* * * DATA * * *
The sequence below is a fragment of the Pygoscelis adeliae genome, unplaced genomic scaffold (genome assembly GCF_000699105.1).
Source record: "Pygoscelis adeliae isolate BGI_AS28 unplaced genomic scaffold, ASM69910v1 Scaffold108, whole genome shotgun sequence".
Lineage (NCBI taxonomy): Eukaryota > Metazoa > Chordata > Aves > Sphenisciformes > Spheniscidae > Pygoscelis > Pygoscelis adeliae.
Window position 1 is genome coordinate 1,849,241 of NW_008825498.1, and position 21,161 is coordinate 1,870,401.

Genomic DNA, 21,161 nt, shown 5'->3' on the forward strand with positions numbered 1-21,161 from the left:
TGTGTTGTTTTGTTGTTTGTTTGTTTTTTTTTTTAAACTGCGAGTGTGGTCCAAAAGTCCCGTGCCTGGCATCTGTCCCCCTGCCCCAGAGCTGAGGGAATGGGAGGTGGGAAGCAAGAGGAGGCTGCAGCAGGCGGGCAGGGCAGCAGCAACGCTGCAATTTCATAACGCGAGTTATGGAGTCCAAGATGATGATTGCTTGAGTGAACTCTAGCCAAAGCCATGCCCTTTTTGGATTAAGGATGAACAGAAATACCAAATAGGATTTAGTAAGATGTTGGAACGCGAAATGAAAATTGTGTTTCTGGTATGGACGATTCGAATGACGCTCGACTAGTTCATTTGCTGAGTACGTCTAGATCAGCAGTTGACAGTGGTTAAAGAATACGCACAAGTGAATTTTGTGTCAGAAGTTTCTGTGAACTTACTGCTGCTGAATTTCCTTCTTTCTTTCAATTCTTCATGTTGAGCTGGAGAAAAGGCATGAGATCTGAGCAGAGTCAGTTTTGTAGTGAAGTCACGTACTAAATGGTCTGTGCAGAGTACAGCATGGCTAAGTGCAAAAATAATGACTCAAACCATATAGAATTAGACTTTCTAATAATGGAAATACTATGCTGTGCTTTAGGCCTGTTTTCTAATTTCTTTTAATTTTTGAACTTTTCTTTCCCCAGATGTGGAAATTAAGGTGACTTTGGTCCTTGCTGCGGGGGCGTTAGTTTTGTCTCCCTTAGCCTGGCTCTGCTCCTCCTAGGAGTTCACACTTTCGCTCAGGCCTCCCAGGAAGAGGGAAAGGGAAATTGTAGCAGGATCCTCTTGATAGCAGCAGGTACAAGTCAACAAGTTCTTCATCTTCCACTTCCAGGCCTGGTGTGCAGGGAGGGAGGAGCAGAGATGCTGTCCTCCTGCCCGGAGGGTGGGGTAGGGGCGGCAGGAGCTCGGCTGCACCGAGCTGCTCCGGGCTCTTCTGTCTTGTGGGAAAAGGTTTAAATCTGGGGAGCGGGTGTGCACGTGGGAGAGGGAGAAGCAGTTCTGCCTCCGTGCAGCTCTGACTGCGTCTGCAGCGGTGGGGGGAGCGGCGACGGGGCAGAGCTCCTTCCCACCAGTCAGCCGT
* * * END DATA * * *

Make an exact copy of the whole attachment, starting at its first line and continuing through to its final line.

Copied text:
The sequence below is a fragment of the Pygoscelis adeliae genome, unplaced genomic scaffold (genome assembly GCF_000699105.1).
Source record: "Pygoscelis adeliae isolate BGI_AS28 unplaced genomic scaffold, ASM69910v1 Scaffold108, whole genome shotgun sequence".
Lineage (NCBI taxonomy): Eukaryota > Metazoa > Chordata > Aves > Sphenisciformes > Spheniscidae > Pygoscelis > Pygoscelis adeliae.
Window position 1 is genome coordinate 1,849,241 of NW_008825498.1, and position 21,161 is coordinate 1,870,401.

Genomic DNA, 21,161 nt, shown 5'->3' on the forward strand with positions numbered 1-21,161 from the left:
TGTGTTGTTTTGTTGTTTGTTTGTTTTTTTTTTTAAACTGCGAGTGTGGTCCAAAAGTCCCGTGCCTGGCATCTGTCCCCCTGCCCCAGAGCTGAGGGAATGGGAGGTGGGAAGCAAGAGGAGGCTGCAGCAGGCGGGCAGGGCAGCAGCAACGCTGCAATTTCATAACGCGAGTTATGGAGTCCAAGATGATGATTGCTTGAGTGAACTCTAGCCAAAGCCATGCCCTTTTTGGATTAAGGATGAACAGAAATACCAAATAGGATTTAGTAAGATGTTGGAACGCGAAATGAAAATTGTGTTTCTGGTATGGACGATTCGAATGACGCTCGACTAGTTCATTTGCTGAGTACGTCTAGATCAGCAGTTGACAGTGGTTAAAGAATACGCACAAGTGAATTTTGTGTCAGAAGTTTCTGTGAACTTACTGCTGCTGAATTTCCTTCTTTCTTTCAATTCTTCATGTTGAGCTGGAGAAAAGGCATGAGATCTGAGCAGAGTCAGTTTTGTAGTGAAGTCACGTACTAAATGGTCTGTGCAGAGTACAGCATGGCTAAGTGCAAAAATAATGACTCAAACCATATAGAATTAGACTTTCTAATAATGGAAATACTATGCTGTGCTTTAGGCCTGTTTTCTAATTTCTTTTAATTTTTGAACTTTTCTTTCCCCAGATGTGGAAATTAAGGTGACTTTGGTCCTTGCTGCGGGGGCGTTAGTTTTGTCTCCCTTAGCCTGGCTCTGCTCCTCCTAGGAGTTCACACTTTCGCTCAGGCCTCCCAGGAAGAGGGAAAGGGAAATTGTAGCAGGATCCTCTTGATAGCAGCAGGTACAAGTCAACAAGTTCTTCATCTTCCACTTCCAGGCCTGGTGTGCAGGGAGGGAGGAGCAGAGATGCTGTCCTCCTGCCCGGAGGGTGGGGTAGGGGCGGCAGGAGCTCGGCTGCACCGAGCTGCTCCGGGCTCTTCTGTCTTGTGGGAAAAGGTTTAAATCTGGGGAGCGGGTGTGCACGTGGGAGAGGGAGAAGCAGTTCTGCCTCCGTGCAGCTCTGACTGCGTCTGCAGCGGTGGGGGGAGCGGCGACGGGGCAGAGCTCCTTCCCACCAGTCAGCCGT